This is basically my story of the long period of time it took me to take the leap into consulting. And I wish I had done it so much sooner. The reality is I was thinking about it. I wanted to be a consultant probably before I could ever voice it. So I never actually early on said, “Oh, I think I want to be a consultant” because I don't think I really knew what one was. But I do know that over and over again I wrote in my journal—and I do yearly assessments to sort out my life and what I want in it. And one thing is I would always assess my career and ask, “OK, what matters most to me?” And the same things kept popping up year after year after year, which is I wanted freedom. And in particular, I was looking for the type of career where I could have autonomy.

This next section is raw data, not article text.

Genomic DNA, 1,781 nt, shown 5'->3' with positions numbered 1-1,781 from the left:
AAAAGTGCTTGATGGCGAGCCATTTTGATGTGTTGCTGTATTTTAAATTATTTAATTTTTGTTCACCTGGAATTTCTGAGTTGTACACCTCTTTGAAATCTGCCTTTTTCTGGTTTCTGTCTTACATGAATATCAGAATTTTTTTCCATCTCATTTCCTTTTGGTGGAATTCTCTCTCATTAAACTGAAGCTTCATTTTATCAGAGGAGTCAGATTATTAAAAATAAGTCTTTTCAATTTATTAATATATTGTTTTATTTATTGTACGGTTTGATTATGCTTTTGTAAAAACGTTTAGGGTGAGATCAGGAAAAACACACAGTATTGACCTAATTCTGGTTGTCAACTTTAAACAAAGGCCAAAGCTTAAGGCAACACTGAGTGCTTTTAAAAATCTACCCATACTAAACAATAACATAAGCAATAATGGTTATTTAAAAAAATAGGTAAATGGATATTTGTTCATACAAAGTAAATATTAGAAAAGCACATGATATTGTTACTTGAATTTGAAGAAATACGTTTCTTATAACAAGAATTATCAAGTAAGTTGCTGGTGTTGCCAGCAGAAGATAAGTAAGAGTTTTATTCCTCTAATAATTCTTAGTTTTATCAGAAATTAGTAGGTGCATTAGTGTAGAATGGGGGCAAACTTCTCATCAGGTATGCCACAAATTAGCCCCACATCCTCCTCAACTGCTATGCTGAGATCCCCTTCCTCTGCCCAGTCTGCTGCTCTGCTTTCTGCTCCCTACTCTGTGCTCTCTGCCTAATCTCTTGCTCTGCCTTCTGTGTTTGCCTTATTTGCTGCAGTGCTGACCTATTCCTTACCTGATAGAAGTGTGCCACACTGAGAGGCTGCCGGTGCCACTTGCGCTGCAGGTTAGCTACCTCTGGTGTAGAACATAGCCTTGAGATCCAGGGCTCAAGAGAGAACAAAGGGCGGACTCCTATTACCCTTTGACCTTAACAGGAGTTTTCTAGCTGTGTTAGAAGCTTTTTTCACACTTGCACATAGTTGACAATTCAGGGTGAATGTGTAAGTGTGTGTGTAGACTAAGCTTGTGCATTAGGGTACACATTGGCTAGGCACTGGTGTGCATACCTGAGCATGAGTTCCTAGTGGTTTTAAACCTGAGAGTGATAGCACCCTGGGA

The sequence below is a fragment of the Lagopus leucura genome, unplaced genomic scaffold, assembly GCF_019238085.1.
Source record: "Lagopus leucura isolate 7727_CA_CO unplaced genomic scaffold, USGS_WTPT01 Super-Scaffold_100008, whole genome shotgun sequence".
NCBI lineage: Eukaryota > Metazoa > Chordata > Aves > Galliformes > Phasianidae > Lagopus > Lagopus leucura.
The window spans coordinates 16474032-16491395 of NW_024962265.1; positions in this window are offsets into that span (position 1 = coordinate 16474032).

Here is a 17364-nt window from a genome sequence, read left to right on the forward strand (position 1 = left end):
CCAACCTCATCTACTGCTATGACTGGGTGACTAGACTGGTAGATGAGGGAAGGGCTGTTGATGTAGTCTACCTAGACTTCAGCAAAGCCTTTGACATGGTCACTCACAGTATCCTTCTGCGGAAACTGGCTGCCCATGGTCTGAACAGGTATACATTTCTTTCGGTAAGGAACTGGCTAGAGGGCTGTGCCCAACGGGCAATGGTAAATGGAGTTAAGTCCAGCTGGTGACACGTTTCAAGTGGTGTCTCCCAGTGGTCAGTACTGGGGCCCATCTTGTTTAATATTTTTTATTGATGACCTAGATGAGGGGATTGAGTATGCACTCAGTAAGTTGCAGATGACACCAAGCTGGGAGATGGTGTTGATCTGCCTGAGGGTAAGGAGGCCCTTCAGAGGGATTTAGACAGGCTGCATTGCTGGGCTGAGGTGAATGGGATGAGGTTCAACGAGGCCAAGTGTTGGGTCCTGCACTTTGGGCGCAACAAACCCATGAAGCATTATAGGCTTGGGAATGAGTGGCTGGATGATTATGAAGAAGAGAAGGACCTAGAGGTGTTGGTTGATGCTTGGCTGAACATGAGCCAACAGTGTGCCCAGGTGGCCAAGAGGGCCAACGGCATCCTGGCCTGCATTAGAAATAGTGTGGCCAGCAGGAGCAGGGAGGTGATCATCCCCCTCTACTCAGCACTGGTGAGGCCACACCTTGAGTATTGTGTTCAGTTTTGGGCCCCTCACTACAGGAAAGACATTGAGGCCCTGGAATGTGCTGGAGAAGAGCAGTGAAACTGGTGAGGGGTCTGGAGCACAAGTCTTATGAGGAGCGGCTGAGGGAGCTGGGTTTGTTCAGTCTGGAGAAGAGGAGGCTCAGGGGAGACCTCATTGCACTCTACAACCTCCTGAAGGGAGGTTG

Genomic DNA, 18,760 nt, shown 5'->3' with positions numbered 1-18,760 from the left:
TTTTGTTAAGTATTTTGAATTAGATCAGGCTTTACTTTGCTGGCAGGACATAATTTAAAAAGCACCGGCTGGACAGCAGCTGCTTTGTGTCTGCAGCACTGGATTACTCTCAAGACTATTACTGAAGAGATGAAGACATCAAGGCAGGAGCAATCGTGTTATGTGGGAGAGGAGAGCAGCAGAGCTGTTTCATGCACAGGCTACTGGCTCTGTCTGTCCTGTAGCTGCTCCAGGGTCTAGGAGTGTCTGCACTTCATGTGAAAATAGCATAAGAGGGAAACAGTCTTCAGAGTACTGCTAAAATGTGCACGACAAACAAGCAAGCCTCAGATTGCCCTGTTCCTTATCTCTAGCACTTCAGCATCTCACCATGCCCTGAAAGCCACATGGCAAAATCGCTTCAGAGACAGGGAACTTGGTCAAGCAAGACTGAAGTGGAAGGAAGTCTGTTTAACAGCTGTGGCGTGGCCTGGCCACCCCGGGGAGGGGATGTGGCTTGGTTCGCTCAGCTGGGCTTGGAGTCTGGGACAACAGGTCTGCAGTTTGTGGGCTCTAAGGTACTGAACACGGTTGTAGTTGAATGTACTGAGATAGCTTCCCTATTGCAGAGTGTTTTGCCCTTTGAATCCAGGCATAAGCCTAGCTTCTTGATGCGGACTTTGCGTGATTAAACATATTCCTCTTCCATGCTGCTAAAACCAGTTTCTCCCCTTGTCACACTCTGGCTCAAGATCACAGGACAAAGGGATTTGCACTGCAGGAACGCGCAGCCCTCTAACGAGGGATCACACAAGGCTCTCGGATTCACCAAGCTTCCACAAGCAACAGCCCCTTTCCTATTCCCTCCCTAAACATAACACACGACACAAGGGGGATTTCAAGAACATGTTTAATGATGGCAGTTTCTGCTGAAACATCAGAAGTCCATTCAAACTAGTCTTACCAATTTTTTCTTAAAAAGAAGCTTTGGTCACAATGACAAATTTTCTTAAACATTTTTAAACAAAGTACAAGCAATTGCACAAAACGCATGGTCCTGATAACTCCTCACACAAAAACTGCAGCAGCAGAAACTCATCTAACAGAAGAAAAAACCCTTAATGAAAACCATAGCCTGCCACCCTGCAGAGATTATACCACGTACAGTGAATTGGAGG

I wanted authority. And I didn't mean authority in terms of being in charge of things, but I wanted to make my own choices and have the ability to help push things forward. And then I wanted flexibility. I wanted flexibility in my time and in my schedule and all of that good stuff. And I wrote about that over and over and over again. And yet I kept picking jobs that didn't give me that. Now, some jobs gave it to me more than others. So I'd have more freedom in this job and a little more authority in that job. But I kept going to employment thinking that, “Oh, that's OK, financial security means more to me so I'm just going to go down that road.”